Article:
Walter Dexel

“Dexel, Walter.”,

German painter, graphic designer, advertiser, and historian, Walter Dexel, was born on February 7th, 1890 in Munich, Germany. Dexel was a self-taught painter but eventually took private drawing classes, taught by H. Gröber, to sharpen the skills he learned by practicing himself at an early age. At the same time, from 1910 to 1914, Dexel studied art history under Heinrich Wölfflin and Fritz Burger, as well as painting, to further his art education. During his time in college, particularly in 1912 and 1913, Dexter took a study abroad trip to Italy where he painted the first picture of his career. At the end of this training in 1916, Dexel graduated from the university in Munich with a History of Art major. He then attended drawing schools in Munich, Jena, and Paris before receiving his doctorate in 1919 under Botho Gräf

Doctor Walter Dexel’s early work drew inspiration from Paul Cézanne, a French artist and Post-Impressionist painter. Dexel’s paintings were particularly influenced by Cézanne’s landscape paintings but his style later shifted to be reflective of other artists and movements. Moving away from the Impressionist style, Dexel’s work started reflecting art movements of his time, specifically Cubism and Expressionism. While still in school, Dexel held his first solo exhibition in 1914, at the “Galerie Dietzel” in Munich, Germany. This exhibit featured his paintings that were painted in a cubist style and showed the influences present during that time. Also, in 1914, Dexel studied the work of Lionel Finingr, a German-American painter, leading exponent of Expressionism, and Bauhaus artist. Finingr’s style influenced Dexel to paint simple compositions that were based on geometric elements and forms. In 1918, after the Second World War ended, Dexel soon started to head several other exhibits in Jena, with contemporary artists like German graphic designer, Heinrich Campendonk and Bauhaus illustrator, Moholy-Nagy.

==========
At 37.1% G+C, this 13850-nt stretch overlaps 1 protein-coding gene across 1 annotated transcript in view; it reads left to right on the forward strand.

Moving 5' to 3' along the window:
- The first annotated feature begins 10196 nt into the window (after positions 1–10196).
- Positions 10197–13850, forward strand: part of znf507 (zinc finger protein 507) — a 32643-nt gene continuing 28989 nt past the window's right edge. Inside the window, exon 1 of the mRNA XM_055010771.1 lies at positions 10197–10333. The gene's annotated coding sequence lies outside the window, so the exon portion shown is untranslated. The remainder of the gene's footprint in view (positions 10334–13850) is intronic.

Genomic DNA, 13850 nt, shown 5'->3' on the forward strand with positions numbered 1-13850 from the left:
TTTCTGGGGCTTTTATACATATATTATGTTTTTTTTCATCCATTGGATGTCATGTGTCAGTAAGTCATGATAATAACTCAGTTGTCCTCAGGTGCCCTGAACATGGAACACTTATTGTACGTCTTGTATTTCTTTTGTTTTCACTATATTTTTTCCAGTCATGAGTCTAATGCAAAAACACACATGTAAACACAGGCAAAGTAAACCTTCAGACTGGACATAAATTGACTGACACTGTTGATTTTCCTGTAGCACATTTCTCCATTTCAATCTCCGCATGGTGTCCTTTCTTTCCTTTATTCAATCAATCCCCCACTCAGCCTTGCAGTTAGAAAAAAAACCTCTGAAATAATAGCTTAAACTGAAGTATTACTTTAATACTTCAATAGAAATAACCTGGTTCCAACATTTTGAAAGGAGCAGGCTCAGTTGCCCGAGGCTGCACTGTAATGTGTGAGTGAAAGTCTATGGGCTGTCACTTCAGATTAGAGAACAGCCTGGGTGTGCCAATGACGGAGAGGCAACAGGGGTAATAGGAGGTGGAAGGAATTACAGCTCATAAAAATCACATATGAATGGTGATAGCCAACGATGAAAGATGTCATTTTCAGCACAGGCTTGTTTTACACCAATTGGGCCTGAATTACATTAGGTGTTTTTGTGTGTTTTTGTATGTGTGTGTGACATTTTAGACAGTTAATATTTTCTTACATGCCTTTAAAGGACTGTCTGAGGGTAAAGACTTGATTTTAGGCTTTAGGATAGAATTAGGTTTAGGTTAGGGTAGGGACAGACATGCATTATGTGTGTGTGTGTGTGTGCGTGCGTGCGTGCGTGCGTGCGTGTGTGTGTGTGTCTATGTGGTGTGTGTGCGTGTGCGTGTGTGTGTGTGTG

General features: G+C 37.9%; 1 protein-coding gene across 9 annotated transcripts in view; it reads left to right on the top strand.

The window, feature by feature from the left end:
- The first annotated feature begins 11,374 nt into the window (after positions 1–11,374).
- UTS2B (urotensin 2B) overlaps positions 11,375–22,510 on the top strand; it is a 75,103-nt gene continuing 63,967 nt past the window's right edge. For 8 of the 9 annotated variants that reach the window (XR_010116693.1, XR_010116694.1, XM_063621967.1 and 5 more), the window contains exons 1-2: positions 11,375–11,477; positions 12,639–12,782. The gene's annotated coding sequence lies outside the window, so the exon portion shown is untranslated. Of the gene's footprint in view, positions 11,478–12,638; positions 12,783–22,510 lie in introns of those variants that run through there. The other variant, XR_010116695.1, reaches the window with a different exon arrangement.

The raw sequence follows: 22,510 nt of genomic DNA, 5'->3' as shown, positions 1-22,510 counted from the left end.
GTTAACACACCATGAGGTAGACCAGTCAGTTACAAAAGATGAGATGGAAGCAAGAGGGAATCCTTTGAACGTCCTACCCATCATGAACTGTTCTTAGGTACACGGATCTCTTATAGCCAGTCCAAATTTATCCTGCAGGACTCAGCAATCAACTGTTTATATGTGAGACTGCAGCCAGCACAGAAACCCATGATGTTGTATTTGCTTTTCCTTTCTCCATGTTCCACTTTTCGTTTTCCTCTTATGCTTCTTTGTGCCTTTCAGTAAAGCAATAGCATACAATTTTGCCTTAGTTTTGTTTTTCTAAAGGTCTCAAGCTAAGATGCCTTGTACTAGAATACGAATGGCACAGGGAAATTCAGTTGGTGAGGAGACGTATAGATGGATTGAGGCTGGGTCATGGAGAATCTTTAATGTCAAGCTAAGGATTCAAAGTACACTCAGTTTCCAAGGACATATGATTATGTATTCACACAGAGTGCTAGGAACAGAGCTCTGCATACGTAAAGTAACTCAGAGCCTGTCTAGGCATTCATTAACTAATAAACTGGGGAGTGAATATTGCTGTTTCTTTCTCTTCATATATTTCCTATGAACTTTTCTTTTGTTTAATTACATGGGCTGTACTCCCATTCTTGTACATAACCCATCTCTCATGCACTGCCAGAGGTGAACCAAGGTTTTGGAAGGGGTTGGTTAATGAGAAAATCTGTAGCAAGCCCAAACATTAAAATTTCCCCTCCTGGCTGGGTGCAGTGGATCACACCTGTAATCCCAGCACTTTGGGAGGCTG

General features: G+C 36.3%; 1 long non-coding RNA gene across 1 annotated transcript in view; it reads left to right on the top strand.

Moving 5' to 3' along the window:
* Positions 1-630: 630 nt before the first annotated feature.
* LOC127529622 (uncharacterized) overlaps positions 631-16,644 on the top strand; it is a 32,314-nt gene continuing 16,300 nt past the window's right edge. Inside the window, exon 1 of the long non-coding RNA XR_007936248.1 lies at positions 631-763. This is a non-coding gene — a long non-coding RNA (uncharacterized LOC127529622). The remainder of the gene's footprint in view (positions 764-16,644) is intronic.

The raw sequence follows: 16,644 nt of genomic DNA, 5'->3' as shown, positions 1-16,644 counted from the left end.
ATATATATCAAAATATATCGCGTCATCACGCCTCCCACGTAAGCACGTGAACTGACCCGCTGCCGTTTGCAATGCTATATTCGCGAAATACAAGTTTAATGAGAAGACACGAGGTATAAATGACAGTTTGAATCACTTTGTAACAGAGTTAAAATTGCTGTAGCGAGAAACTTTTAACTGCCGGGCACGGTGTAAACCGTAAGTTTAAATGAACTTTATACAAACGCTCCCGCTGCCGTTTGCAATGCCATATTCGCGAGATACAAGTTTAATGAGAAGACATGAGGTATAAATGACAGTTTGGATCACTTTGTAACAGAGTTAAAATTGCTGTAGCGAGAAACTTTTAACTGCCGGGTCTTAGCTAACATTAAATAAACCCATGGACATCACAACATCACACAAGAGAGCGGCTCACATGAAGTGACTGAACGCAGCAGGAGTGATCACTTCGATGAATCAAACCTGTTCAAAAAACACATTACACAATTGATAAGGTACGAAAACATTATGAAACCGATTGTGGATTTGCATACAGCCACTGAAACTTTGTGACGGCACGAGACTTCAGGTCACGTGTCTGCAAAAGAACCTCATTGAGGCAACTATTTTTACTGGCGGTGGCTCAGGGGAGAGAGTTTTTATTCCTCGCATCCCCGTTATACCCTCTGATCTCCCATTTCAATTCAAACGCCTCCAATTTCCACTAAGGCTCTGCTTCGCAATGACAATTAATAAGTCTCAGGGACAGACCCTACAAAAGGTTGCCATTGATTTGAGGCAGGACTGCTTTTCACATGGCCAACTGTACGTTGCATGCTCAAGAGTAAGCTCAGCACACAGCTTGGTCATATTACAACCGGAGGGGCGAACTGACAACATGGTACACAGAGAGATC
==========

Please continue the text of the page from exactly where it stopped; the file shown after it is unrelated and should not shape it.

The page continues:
Beginning in the 1920s, Dexel began to be influenced by another art movement called Constructivism, which he later became a prominent advocate for. He started created many paintings in this style and began using modern objects to create assorted and abstracted compositions. Dexter is most widely recognized by his Constructivist paintings and contribution to the movement. In 1921, Dexel grew his inner circle of close friends and influences to include Dutch De Stijl artist, Théo van Doesburg. He also expanded the collection of exhibits that he headed to include several at the Hewarth Walden’s Berlin gallery “der Sturm.” In the following years, Dexel joined many groups and branched out from painting to explore other mediums and broaden his array of specialties. In 1923, he joined the “November” group, with his friend Kurt Schwitters, a German artist and Da-daist. The “November” group was a group of German expressionist artists and architects that fought for radical artists to have a voice in social issues. This campaign lead Dexter to embrace his talents for advertising, as he joined the “new graphic artists cycle” in 1928.

Although Dexel began his artistic endeavors by painting, he began to master many other outlets in his career. He dabbled in advertising, commercial art, interior design, billboard design, and set design, and he became an important figure in graphic design. After originally campaigning for social issues during his time with the November group, Dexel started to invest in more social problems and became involved in the pursuit of practical solutions to modern living. In 1928, he published a book titled “Das Wohnhaus van Heute,” or “The House Today,” to talk about some of the social hitches he noted in modern life.  Although the book talks about issues that Dexel showed interest in from an early age himself, he wrote the book together with his wife, Grete Dexel. One of the points in his career that helped with his standing in graphic design was when Dexel lectured graphic design in Magdeburg, Germany at a type of vocational arts school called “Kunstgewerbeschule,” from 1928 to 1935. However, 1935 proved to be a hard year for Dexel as he was dismissed from his lecturer position by the German Nazi’s and he gave up painting after being intensely criticized by the Nazis. Dexel was so distraught by this that he didn’t began painting again until the 1960s.